While the rate of diabetes is relatively low in Africa, the number of people living with diabetes has jumped from around 4 million in 1980 to over 25 million in 2014.

This is because more people are taking to unhealthy lifestyles and neglecting routine exercises and workouts.

Since diabetes is largely a lifestyle disease, an increase in the disease could be an indication that more and more people are eating processed and unwholesome foods.

The disease claims hundreds of lives daily across Africa, thousands globally.

This is so, because most of those who need regular insulin treatment are unable to afford the high cost of insulin.

Did you know that today, diabetes claims more lives than AIDS and breast cancer combined?

Worldwide, diabetes afflicts more than 380 million people, and it’s about to get worse.

According to WHO, by 2030 that figures though disheartening, would have more than doubled.

But living with diabetes presents a grave challenge.

It places an enormous amount of demand on the entire family, not just on the sufferer.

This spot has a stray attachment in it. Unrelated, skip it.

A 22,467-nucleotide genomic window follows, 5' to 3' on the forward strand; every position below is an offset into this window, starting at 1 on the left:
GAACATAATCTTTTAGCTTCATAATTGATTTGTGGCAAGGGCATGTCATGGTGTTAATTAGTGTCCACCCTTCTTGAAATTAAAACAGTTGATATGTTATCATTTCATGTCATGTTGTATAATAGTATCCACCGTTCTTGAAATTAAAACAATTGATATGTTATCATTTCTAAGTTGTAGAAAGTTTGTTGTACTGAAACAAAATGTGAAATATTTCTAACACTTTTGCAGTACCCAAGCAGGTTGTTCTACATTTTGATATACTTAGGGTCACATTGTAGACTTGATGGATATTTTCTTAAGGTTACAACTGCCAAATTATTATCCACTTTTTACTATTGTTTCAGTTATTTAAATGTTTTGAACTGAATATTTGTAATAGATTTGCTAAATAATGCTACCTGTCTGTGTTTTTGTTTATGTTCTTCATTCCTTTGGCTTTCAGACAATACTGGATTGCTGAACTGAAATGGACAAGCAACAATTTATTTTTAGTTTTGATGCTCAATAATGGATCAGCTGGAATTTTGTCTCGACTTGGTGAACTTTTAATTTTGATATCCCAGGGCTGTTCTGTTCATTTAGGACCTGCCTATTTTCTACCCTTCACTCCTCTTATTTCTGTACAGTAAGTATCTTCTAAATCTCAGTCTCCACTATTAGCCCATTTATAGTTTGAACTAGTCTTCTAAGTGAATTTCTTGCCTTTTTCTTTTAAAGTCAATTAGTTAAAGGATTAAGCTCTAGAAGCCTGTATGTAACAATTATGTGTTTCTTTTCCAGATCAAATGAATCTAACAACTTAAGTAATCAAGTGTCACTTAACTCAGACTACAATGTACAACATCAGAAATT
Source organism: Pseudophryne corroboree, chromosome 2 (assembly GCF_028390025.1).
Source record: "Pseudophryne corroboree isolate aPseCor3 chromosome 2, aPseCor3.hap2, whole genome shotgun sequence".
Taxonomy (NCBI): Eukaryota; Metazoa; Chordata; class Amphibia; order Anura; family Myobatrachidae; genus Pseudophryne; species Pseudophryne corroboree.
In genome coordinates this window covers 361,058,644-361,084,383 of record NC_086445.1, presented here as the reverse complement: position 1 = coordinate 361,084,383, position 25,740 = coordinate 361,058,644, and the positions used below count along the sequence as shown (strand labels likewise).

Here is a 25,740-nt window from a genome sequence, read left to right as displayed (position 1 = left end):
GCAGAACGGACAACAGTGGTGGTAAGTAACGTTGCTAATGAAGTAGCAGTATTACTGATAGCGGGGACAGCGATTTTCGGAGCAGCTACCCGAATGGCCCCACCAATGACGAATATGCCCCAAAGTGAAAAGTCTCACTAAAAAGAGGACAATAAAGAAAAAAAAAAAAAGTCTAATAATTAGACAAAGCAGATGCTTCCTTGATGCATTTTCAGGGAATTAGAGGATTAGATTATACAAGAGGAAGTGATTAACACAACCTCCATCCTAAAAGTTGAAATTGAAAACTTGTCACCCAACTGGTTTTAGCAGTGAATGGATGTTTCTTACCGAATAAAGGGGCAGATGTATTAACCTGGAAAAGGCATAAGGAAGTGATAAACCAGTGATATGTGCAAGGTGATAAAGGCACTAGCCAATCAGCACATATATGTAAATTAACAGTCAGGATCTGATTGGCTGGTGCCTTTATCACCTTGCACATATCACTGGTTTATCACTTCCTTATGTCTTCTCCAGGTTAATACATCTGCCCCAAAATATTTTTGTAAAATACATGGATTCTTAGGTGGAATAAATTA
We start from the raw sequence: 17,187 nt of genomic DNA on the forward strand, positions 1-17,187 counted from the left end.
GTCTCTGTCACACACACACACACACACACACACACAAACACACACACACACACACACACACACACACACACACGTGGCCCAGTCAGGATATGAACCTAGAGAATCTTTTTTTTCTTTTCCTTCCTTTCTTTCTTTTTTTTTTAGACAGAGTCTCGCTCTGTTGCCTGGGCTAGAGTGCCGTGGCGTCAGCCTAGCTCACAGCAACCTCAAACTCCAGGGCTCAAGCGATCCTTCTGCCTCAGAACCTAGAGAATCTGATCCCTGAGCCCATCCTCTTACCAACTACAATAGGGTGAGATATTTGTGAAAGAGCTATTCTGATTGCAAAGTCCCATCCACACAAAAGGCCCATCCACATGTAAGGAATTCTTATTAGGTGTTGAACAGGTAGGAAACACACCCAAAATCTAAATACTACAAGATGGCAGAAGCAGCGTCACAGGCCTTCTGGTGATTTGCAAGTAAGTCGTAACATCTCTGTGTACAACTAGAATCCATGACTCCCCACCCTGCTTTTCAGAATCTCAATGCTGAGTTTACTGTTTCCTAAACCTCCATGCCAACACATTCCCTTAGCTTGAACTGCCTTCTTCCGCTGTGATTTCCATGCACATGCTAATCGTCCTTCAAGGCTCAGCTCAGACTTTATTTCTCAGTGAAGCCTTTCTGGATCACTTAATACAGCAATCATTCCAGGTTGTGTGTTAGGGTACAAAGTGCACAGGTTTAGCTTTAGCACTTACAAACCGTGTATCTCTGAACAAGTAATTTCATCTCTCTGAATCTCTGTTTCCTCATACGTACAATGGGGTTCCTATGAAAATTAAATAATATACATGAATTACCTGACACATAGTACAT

It drains emotions and saps resources and could leave everyone feeling frustrated.

So expectedly, the disease is dreaded. Many try to do all they can to avoid it.

This includes going out of their ways to avoid certain food and drinks that have been linked to diabetes over the ages.

 

Who Can Get Diabetic?

Just about anyone. That includes you. Based on a number of factors, like diet, lifestyle, body size and gender, plus of course our genetic makeup, just about anyone can get diabetes.

Conclusion

Although diabetes poses a grave threat to the modern age, with its rising cases among most of the world’s population, the disease is not extraordinary.

Indeed, it can be contained. If people were to begin paying more attention to their health and lifestyle, what they eat and drink, embark on regular exercise and periodic visits to their physician to check their blood sugar levels, diabetes would be kept at bay.